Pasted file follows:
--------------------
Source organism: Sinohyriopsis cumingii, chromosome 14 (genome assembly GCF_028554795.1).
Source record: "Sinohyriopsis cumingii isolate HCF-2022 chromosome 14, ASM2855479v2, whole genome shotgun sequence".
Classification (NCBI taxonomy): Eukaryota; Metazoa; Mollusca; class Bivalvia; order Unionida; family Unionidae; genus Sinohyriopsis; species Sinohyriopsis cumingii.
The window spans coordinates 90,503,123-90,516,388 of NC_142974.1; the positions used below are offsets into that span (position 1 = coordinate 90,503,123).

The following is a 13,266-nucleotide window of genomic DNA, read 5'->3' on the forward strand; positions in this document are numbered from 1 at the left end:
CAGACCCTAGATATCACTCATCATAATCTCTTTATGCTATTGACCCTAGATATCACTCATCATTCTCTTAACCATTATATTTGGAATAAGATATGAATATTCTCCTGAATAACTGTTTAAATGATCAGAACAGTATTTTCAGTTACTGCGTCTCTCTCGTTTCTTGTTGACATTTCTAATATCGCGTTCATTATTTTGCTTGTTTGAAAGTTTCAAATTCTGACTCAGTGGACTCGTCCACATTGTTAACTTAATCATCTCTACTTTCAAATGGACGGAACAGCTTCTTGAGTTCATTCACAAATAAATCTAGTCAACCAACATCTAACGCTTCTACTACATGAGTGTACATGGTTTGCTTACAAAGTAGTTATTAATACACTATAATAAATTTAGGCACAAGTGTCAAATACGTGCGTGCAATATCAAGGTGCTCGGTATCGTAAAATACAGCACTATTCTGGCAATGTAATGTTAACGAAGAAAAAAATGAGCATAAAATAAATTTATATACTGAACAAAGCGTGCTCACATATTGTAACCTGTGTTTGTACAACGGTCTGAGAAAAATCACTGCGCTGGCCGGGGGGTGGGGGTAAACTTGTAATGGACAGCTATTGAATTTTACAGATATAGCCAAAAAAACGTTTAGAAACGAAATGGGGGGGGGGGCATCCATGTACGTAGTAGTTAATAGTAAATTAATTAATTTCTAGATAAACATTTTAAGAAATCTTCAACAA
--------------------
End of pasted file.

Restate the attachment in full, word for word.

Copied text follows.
Source organism: Sinohyriopsis cumingii, chromosome 14 (genome assembly GCF_028554795.1).
Source record: "Sinohyriopsis cumingii isolate HCF-2022 chromosome 14, ASM2855479v2, whole genome shotgun sequence".
Classification (NCBI taxonomy): Eukaryota; Metazoa; Mollusca; class Bivalvia; order Unionida; family Unionidae; genus Sinohyriopsis; species Sinohyriopsis cumingii.
The window spans coordinates 90,503,123-90,516,388 of NC_142974.1; the positions used below are offsets into that span (position 1 = coordinate 90,503,123).

The following is a 13,266-nucleotide window of genomic DNA, read 5'->3' on the forward strand; positions in this document are numbered from 1 at the left end:
CAGACCCTAGATATCACTCATCATAATCTCTTTATGCTATTGACCCTAGATATCACTCATCATTCTCTTAACCATTATATTTGGAATAAGATATGAATATTCTCCTGAATAACTGTTTAAATGATCAGAACAGTATTTTCAGTTACTGCGTCTCTCTCGTTTCTTGTTGACATTTCTAATATCGCGTTCATTATTTTGCTTGTTTGAAAGTTTCAAATTCTGACTCAGTGGACTCGTCCACATTGTTAACTTAATCATCTCTACTTTCAAATGGACGGAACAGCTTCTTGAGTTCATTCACAAATAAATCTAGTCAACCAACATCTAACGCTTCTACTACATGAGTGTACATGGTTTGCTTACAAAGTAGTTATTAATACACTATAATAAATTTAGGCACAAGTGTCAAATACGTGCGTGCAATATCAAGGTGCTCGGTATCGTAAAATACAGCACTATTCTGGCAATGTAATGTTAACGAAGAAAAAAATGAGCATAAAATAAATTTATATACTGAACAAAGCGTGCTCACATATTGTAACCTGTGTTTGTACAACGGTCTGAGAAAAATCACTGCGCTGGCCGGGGGGTGGGGGTAAACTTGTAATGGACAGCTATTGAATTTTACAGATATAGCCAAAAAAACGTTTAGAAACGAAATGGGGGGGGGGGCATCCATGTACGTAGTAGTTAATAGTAAATTAATTAATTTCTAGATAAACATTTTAAGAAATCTTCAACAA